Return of the Vader Pitches
We’re excited to have author and illustrator Jeffrey Brown guest posting on the blog today. His newest Darth Vader book, Darth Vader and Friends, is out today!
One of the most common responses to my first two Star Wars books—Darth Vader and Son and Vader’s Little Princess—was from parents who told me the books were a favorite of their children at bedtime. Seeing a photo of a little kid who fell asleep clutching their toy lightsaber in one hand and one of my books in the other hand? Never gets old. It always struck me as funny though, because I figured humorous books about aliens and spaceships don’t seem like the most calming subject matter. Then I thought, why isn’t there a proper Star Wars bedtime book? I should make one! I also thought it’d be a nice change of format to work with. The uncompleted Death Star II always looked like a crescent moon, so I made up a quick sketch of the concept to pitch.
There’s more than enough Goodnight Moon parodies, so I wanted to make sure I wasn’t just mimicking the style and rhythm of that book. We also changed the title to Goodnight Darth Vader, to keep it in line with the way we established the series. That idea also played into a change in title for Darth Vader and Friends, which I initially pitched at the same time as the bedtime book.
My initial idea was to do a whole book of C-3PO and R2-D2, which began with what I thought was a great title: LOLR2D2C3POBFF. Steve Mockus, my editor at Chronicle, wondered if the book wouldn’t be better if it included all the other great friendships in Star Wars—Han and Chewie, Vader and the Emperor, Lando and Lobot. That totally made sense, especially when I realized how problematic doing a whole book of R2 and 3PO would be. After all, they’re already so comedic in the films, I’d essentially have to make new jokes out of their jokes! I actually already had some ideas for jokes with other characters, so I added a selection of non-droid ideas to the pitch, which became titled Darth Vader and Friends to match the other titles.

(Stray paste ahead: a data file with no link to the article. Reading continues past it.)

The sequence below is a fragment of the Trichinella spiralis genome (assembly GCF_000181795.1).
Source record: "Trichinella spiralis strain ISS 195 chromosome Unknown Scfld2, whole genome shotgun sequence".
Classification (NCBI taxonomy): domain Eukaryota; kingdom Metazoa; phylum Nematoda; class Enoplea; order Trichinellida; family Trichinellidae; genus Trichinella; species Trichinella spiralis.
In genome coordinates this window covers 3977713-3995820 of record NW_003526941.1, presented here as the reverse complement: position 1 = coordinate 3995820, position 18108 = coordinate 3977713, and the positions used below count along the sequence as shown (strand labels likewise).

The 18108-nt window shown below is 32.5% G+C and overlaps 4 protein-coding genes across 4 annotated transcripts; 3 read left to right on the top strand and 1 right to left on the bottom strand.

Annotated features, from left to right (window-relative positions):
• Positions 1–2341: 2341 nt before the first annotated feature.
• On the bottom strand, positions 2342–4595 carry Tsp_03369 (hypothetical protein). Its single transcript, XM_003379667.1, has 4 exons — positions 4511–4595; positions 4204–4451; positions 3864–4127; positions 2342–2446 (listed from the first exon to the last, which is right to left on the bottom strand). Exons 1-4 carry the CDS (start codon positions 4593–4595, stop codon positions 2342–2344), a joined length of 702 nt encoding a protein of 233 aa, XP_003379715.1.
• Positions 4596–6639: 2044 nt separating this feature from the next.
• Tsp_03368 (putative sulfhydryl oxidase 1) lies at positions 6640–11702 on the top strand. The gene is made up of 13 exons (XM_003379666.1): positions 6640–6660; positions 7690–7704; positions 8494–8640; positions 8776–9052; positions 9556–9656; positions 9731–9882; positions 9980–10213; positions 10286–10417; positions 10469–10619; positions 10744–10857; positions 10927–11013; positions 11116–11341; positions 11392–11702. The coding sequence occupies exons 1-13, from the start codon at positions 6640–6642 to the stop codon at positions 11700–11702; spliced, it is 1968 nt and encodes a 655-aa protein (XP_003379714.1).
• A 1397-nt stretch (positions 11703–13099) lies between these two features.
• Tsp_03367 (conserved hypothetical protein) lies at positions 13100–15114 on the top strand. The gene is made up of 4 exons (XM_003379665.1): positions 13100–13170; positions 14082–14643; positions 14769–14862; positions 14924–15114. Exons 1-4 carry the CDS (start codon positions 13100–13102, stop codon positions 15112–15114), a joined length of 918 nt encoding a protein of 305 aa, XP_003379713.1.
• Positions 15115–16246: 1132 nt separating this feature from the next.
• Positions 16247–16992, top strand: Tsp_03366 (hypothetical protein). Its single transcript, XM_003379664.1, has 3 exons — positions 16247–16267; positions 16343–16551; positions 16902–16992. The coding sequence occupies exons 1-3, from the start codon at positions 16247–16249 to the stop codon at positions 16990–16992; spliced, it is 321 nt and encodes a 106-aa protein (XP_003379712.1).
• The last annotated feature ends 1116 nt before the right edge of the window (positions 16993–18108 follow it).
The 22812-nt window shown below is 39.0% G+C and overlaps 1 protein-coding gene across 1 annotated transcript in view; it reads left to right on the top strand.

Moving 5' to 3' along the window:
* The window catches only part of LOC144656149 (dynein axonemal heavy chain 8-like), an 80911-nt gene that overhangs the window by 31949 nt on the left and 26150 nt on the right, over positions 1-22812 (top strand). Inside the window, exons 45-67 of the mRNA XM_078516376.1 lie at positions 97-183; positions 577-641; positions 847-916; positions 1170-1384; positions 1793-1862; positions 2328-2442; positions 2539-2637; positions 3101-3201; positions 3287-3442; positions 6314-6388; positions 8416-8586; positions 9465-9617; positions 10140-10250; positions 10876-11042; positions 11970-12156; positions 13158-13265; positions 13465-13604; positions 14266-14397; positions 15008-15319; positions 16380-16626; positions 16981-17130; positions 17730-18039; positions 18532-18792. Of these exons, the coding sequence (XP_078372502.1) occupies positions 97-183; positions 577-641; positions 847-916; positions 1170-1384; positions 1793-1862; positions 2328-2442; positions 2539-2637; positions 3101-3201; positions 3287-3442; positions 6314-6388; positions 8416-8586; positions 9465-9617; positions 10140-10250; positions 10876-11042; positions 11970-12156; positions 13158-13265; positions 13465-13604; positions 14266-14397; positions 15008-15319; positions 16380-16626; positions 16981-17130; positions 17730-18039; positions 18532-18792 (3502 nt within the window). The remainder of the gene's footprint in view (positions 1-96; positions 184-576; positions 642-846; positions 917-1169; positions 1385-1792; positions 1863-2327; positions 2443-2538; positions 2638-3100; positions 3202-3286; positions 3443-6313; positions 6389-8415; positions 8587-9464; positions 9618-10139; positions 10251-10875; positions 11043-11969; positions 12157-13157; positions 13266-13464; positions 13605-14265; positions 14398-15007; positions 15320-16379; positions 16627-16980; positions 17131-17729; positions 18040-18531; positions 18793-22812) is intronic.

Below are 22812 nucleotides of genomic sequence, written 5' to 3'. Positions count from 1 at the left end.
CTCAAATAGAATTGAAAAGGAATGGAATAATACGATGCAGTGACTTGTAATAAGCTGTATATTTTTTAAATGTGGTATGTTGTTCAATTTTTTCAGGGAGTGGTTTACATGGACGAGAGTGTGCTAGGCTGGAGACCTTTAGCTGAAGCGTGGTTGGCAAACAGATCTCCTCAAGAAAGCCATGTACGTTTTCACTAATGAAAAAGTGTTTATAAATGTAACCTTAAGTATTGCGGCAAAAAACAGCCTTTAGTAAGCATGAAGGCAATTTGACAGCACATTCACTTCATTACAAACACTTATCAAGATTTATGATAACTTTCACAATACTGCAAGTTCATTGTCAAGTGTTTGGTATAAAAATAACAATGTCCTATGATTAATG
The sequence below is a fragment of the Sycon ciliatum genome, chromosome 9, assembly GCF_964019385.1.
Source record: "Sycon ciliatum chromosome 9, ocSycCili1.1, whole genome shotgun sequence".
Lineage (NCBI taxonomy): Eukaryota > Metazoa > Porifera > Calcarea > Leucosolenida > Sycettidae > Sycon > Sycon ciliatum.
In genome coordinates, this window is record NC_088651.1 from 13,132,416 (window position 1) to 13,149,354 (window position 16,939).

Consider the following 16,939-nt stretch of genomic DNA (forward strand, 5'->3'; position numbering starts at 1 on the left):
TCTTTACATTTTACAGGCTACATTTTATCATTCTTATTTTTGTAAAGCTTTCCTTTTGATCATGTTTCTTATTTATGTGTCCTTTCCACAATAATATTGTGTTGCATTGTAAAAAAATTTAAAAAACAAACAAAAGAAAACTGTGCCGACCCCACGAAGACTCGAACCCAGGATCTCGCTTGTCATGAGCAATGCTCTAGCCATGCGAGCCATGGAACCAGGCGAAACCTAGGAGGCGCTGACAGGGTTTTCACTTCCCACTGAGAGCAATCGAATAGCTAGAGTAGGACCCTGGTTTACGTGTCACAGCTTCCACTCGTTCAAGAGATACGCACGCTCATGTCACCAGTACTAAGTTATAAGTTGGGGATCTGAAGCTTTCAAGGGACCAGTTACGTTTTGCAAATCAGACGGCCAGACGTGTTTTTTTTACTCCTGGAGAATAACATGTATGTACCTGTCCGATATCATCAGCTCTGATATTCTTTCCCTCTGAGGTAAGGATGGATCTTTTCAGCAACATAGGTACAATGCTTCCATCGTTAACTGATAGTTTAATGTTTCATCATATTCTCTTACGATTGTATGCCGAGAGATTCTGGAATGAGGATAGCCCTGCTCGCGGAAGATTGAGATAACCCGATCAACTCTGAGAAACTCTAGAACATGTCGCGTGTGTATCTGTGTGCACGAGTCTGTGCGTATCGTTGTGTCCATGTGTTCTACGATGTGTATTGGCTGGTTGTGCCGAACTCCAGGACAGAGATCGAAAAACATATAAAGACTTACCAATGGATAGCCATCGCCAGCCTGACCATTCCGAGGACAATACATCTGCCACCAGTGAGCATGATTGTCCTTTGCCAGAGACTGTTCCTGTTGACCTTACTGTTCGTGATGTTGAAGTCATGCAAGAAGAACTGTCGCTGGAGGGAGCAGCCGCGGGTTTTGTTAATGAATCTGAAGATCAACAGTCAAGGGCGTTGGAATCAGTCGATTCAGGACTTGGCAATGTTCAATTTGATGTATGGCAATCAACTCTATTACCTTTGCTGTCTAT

For the first two Vader books, I came up with around 100 ideas for each, which were narrowed down to a selection that fit the 64 page format. Coming up with that many ideas was a challenge at times, partially because of my self-imposed rule of not re-using quotes or scenes. Otherwise, I could just end up with a series of books about things the lack of which Darth Vader finds disturbing. For the Friends book, I came up with between 130 and 140 ideas, and getting to use so many more scenes and characters (including from the prequels and Clone Wars) really freed me up to draw some new things. At the same time, I was still able to include enough Vader, Luke, and Leia to keep the book in the same… family.
Copyright © 2015 Lucasfilm Ltd.
Latest posts by Jeffrey Brown (see all)
- Return of the Vader Pitches - April 28, 2015
- Father’s Day in a Galaxy Far, Far Away - June 10, 2014
- You’re So Mean: Process for Vader’s Little Princess - June 12, 2013
Amy Krouse Rosenthal, We Wished You MoreMarch 10th, 2017
7 Must-Read Articles on Diversity Within the Publishing IndustryFebruary 23rd, 2017
The Winners of the Little Free Library Design CompetitionFebruary 16th, 2017
We Need Diverse Books More Than EverNovember 28th, 2016
The Chronicle Books Gift Guide: Our Top Picks of the YearNovember 21st, 2016